If the path to understanding composition was clear, I imagine less people would ask about it in the first place. But one of the reasons that composition can be hard to study is that it is a complex history, which is partially shrouded in secrecy. Now before anyone starts talking about a new world order or secret societies, let me assure you … it is possible to study, understand, and use composition without turning into a mason or talking to aliens. But there were artistic guilds and scientific societies that guarded their research.
During the Renaissance in Europe, secrecy in a guild was mandatory. On top of that, any artistic, philosophical, or scientific findings that contradicted the Catholic Church could result in death. Fortunately for a contemporary photographer, these ideas can be studied without ruffling any institutional feathers.
Composition came way before photography was even invented. So if you want to learn about it, it’s best to study a book that puts the history of composition into perspective.
Where did composition come from? The origins of composition are in music, geometry, and the study of nature. Names like Plato, Archimedes, Vitruvius, and Pythagoras figure heavily in this conversation. The funny thing is that none of them were artists. They were mathematicians, philosophers, and one was a builder. When the artists of the Renaissance rediscovered the works of the Egyptians, Greeks, and Arabs in the 15th century, it flung open the door to design and at a bigger level of creation. Artists took these ideas and ran with them.
When we look at what artists do, we can say at their most basic level artists create. When they are not busy making things “that your kid could do,” they are presumably making interesting things. Someone who wants to “create” might take a cue from nature. It seems sensible, right? Regardless of any belief system, nature is a heck of a designer. Her endless forms, shapes, and variety continue to mystify us today. The more we think we understand, the more we realize we are not even scratching the surface of how nature really works.
This is the starting point for writer Matila Ghyka in his book, The Geometry of Art and Life. His short novella (it is less than 200 pages) explores the historical roots of composition. It connects many different types of design with unified theories.
He does not take sides in the arguments. I never got the sense that he wanted to convert anyone into thinking composition was anything more than a tool. He presents examples from science, art, and architecture so thoroughly that the question is not whether you believe in composition, instead it is:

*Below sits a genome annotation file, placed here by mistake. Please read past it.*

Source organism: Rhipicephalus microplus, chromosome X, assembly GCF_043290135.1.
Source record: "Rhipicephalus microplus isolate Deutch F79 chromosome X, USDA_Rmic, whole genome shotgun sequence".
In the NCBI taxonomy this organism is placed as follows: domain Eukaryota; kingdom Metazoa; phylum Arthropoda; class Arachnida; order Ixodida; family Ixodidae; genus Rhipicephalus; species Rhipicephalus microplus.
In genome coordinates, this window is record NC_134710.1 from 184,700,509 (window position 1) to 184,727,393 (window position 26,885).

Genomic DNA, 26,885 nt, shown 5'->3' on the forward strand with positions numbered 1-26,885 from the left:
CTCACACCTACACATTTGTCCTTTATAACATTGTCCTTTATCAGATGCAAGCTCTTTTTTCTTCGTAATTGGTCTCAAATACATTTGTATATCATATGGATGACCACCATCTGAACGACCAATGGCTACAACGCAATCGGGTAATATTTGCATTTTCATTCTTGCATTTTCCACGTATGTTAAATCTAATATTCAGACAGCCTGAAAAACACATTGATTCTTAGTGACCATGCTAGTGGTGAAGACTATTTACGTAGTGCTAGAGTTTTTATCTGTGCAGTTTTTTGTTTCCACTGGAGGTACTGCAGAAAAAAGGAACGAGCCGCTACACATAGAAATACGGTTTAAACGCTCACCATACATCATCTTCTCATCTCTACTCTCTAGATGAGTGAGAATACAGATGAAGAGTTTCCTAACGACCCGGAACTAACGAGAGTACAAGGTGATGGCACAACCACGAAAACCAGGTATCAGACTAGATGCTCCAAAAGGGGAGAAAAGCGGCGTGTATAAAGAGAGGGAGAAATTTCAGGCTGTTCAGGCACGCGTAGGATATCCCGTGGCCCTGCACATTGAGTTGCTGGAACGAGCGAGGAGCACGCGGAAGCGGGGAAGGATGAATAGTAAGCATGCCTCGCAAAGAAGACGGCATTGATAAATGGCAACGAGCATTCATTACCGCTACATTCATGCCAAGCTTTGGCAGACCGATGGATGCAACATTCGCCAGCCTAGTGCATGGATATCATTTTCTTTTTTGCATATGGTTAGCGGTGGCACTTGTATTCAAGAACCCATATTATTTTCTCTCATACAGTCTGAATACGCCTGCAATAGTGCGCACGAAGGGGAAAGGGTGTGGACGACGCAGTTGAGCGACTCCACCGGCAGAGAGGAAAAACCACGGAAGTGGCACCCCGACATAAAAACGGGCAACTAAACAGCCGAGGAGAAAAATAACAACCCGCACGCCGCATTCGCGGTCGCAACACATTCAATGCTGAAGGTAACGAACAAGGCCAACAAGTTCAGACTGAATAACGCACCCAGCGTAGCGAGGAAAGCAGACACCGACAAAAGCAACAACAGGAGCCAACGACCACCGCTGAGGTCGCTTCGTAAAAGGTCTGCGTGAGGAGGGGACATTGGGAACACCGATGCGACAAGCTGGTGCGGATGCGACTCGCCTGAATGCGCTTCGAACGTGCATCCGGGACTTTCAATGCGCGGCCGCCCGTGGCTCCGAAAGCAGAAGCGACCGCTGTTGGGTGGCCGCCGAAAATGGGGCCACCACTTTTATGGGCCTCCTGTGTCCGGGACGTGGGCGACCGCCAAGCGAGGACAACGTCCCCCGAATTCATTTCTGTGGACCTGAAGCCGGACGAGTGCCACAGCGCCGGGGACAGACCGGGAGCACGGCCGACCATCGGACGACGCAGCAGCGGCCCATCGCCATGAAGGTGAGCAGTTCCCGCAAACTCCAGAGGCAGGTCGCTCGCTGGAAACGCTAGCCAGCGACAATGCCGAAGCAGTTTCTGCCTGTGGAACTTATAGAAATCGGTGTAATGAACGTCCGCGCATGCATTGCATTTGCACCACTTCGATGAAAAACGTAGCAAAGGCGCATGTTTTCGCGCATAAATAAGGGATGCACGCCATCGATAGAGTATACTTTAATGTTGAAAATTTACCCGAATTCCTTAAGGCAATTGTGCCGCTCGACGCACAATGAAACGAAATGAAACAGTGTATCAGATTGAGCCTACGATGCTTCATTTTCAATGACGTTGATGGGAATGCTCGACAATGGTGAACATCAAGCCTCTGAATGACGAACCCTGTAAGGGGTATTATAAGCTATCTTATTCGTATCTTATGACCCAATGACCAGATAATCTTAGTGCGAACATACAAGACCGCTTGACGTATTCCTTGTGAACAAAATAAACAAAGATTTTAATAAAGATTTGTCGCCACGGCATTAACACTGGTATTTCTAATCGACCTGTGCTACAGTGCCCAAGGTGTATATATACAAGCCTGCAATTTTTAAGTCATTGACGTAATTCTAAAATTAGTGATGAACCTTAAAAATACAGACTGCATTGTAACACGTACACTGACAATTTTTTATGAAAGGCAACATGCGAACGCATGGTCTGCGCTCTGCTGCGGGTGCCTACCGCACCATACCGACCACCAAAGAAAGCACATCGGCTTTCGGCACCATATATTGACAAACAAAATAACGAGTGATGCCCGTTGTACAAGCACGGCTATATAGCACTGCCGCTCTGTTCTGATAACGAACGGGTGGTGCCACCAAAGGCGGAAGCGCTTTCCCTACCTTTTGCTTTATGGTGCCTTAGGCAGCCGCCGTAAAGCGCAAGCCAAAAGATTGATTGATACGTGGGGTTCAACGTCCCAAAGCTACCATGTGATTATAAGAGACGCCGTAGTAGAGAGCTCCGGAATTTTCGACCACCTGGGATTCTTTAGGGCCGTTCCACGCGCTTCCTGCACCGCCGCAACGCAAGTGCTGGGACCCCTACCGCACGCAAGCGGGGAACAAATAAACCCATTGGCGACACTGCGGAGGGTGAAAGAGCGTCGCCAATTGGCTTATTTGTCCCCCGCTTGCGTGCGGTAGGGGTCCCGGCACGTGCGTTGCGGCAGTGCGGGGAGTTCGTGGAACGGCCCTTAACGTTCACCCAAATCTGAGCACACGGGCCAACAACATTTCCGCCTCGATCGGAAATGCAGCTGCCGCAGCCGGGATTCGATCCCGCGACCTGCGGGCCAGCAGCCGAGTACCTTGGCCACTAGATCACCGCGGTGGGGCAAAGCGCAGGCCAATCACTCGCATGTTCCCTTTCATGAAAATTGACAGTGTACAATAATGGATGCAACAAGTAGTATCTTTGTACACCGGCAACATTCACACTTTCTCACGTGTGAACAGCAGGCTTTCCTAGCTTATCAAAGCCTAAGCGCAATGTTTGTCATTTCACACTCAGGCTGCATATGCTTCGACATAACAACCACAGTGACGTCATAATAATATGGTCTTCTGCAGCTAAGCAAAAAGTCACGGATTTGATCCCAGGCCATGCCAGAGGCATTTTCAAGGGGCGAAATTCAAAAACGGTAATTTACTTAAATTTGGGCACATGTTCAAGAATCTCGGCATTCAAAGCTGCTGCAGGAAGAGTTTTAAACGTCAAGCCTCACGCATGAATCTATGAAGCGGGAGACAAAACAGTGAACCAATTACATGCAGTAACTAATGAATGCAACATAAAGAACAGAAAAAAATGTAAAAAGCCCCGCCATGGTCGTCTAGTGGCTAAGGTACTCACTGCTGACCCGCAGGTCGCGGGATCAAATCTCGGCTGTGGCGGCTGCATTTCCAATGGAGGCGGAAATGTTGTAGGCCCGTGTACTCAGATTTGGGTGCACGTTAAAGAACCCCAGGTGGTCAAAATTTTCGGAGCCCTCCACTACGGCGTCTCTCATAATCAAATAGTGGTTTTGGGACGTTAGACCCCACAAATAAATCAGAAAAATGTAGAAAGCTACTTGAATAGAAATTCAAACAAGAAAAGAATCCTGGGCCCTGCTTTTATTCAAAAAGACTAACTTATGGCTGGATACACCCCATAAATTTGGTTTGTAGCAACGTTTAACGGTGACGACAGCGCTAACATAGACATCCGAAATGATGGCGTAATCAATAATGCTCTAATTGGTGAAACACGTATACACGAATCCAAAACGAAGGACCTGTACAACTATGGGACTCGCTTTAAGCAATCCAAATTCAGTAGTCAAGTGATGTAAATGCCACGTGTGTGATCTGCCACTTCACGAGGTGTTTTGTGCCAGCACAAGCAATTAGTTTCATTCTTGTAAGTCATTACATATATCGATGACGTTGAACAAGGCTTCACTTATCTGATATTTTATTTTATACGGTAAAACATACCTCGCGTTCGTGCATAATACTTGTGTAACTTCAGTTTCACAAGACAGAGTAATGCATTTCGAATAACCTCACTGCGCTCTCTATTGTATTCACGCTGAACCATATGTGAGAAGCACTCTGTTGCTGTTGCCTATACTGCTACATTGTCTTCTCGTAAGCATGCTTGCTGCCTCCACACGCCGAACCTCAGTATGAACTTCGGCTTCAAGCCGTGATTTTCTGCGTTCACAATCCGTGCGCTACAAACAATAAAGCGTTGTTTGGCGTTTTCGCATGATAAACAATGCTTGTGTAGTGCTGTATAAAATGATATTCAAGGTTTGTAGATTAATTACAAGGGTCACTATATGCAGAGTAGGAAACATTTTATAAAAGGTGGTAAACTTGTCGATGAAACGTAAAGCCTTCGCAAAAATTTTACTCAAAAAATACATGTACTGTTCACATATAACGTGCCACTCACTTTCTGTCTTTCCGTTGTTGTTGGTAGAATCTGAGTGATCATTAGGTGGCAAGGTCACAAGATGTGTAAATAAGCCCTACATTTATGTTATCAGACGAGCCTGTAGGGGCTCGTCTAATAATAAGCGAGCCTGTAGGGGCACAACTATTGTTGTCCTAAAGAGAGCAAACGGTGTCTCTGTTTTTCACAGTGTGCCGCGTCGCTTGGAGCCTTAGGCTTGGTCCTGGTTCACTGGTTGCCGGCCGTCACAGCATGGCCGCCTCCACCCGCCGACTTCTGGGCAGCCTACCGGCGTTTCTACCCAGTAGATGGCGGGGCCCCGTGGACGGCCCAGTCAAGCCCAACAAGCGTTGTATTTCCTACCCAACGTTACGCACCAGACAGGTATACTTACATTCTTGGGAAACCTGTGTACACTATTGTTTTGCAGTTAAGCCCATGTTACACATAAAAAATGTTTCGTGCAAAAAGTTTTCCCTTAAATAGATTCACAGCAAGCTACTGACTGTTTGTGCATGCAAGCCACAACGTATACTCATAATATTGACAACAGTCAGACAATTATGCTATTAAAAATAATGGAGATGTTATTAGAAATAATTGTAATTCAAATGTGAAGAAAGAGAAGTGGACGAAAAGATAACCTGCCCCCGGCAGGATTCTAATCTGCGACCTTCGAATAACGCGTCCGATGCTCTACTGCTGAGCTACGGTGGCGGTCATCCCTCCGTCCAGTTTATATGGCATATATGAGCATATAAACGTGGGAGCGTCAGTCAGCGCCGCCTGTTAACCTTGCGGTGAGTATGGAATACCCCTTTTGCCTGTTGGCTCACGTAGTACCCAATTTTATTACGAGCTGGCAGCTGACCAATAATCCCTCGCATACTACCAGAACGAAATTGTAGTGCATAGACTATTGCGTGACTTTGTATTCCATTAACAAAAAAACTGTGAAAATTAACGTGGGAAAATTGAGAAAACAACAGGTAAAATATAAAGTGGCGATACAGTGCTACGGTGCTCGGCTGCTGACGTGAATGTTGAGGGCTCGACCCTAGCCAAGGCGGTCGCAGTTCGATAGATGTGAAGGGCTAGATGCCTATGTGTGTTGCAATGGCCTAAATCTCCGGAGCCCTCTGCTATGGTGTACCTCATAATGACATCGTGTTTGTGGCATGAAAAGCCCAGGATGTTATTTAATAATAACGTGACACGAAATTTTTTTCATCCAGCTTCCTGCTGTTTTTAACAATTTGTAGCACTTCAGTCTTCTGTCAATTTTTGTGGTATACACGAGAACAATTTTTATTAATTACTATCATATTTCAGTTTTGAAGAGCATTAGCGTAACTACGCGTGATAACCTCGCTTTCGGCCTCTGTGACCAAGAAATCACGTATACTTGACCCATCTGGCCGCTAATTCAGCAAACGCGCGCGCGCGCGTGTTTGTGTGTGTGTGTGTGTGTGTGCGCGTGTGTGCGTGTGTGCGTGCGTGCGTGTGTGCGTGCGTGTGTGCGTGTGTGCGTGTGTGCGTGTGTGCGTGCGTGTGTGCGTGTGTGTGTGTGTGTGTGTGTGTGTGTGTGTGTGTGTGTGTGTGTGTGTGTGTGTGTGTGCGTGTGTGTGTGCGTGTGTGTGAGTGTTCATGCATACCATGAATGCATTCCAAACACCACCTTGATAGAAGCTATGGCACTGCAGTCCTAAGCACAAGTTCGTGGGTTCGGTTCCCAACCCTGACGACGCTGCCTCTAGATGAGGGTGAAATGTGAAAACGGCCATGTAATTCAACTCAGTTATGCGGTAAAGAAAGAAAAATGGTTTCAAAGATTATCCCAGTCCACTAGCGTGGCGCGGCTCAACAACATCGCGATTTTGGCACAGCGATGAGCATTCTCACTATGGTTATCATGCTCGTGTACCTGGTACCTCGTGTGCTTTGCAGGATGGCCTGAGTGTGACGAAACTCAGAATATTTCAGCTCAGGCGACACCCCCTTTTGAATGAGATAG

“With so many approaches to design, where is the best place to start?”
Ghyka is a curious historian looking for clues about how entire systems of composition came to exist. Fortunate for the photographer, he breaks apart the types of composition for practical use. A rich history of harmony, proportion, and space come to life. It can be heavy on the math at points, but the photographer does not need to get bogged down in the proofs. Keep in mind that artists are not interested in making mathematical illustrations. They have historically simplified more complex ideas for practical application. Which is exactly what any decent photographer will aim to do with their study of composition.
When we pick up a camera, we play with composition whether we intend to or not. It is the great accident of instant reproduction. But if we ever intend to create – rather than record – our eyes need help from our minds (plus a little help from our hearts, but we will save that for another day). Why not then learn how others have made good use of its tools and learn to use them ourselves?
I read the book at least once a year as a reminder that,
The work of the scientist and the artists alike is the presentation of Form, Pattern, Structure in material or mental images.
For the work of either to fulfill its end it must be communicable: the hearer, reader, or beholder of the work of art must in the end find coherence and feeling from the images aroused in their own mind and the verifier of the scientific theory must be able to reproduce in their own mathematics and experiments the measurable facts communicated.
–Dr. Martin Johnson (quoted by Matila Ghyka p. 172 in The Geometry of Art and Life).